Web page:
3 Clever Ways To Reach Crypto Price Stability, And One Giant Leap Of Faith

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Forbes | | Sep 17, 2018

People keep asking me, what’s the deal with stablecoins? With two prominent regulatory approvals to issue the blockchain-based tokens, many have heralded them as the next evolution of cryptocurrency, while others say they’re perfect evidence of why no one ever needed cryptocurrency in the first place.

On a basic level, a stablecoin is a token that has a mechanism in place to minimize its price fluctuations. Unlike traditional cryptocurrencies such as bitcoin and ether, which are directly tied to their wildly fluctuating demand, a stablecoin can rely on four methods to constrain its fluctuations.

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The first and by far most popular way to achieve this stability is to peg the price of the token to a more stable asset like the U.S. dollar. This is what both the Gemini and Paxos cryptocurrency exchanges received permission to do from the New York Department of Financial Services last week. Unlike bitcoin and ethereum, which are created through a mining process that also ensures the blockchain’s accuracy, these stablecoins are only created when someone buys them with U.S. dollars.

Gemini and Paxos have both established relationships with traditional banks to hold the U.S. dollars, while the exchanges, which have been granted licenses to function as trusts, are responsible for the tokens themselves. Instead of using computing power to audit the blockchain through the mining process, third-party auditors are employed to help ensure exactly as many tokens exist as there are dollars on account.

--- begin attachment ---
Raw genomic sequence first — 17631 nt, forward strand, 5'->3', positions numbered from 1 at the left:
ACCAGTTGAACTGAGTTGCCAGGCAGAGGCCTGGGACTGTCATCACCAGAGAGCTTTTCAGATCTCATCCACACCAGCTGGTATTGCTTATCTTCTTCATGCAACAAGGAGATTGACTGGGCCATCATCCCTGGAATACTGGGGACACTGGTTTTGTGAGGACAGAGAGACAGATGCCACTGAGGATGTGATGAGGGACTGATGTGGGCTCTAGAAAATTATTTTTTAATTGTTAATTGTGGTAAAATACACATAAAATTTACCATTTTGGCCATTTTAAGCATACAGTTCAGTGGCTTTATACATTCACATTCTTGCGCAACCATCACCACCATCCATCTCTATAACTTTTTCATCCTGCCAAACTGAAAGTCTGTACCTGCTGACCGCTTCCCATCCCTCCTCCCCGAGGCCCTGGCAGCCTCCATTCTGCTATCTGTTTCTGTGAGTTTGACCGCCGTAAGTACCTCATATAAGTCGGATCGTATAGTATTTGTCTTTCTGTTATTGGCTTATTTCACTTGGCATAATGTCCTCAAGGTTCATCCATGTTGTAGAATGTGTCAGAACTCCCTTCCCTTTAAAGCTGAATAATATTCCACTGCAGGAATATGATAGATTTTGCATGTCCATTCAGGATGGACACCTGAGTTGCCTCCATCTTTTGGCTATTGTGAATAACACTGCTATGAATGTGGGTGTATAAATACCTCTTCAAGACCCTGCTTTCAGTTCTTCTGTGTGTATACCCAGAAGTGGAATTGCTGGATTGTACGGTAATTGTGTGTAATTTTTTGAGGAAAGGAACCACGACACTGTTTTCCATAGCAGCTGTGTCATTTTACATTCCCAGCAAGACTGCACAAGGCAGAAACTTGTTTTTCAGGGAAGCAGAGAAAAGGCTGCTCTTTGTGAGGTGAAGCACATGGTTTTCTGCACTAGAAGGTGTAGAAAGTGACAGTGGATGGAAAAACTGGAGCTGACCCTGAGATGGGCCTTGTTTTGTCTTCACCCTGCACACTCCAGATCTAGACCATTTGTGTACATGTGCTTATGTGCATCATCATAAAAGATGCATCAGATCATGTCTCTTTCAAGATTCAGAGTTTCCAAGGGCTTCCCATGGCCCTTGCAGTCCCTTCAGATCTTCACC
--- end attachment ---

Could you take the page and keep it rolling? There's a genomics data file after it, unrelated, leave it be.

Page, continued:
The benefit of these tokens is that while bitcoin’s price has fluctuated wildly (it's been as high as $20,000 and is currently at $6,480), making it almost impossible to spend, the U.S. dollar decreases in value on average at a rate of 2% a year, making it a much more reliable unit of exchange. On the flip side, while dollars may be stable, they’re notoriously slow for businesses to move in large amounts, especially given the relative ease with which an e-mail (or a bitcoin) can be sent.

From an investment perspective, the important part here is that the U.S. dollar-backed stablecoins are only as scarce as the dollar itself. As a result, getting your hands on one of these tokens won’t likely ever be a better investment than the U.S. dollar, and some have argued it may even be worse. The reasons U.S. dollar-backed stablecoins are being created aren’t to invest in but to enable off-hours trading and to jump-start transaction volumes on the underlying ethereum blockchain.

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But there are other, largely theoretical, ways to achieve price stability. The most popular of these is by coding some of the theories applied by central banks into the DNA of the blockchain. The most heavily funded of these blockchains that control price using an algorithm is Basis, which has raised $133 million from mainstream investors, including Andreessen Horowitz, to build a central bank for issuing cryptocurrency. In this case, when the price of the cryptocurrency starts to increase, the blockchain will automatically increase the rate at which it creates new coins, flooding the market and reducing the price. When the price starts to decrease, the Basis blockchain would buy back its own tokens, reducing supply and driving up price. Think of this alternative as an automated Federal Open Market Committee, where the 12 members are replaced by an algorithm.

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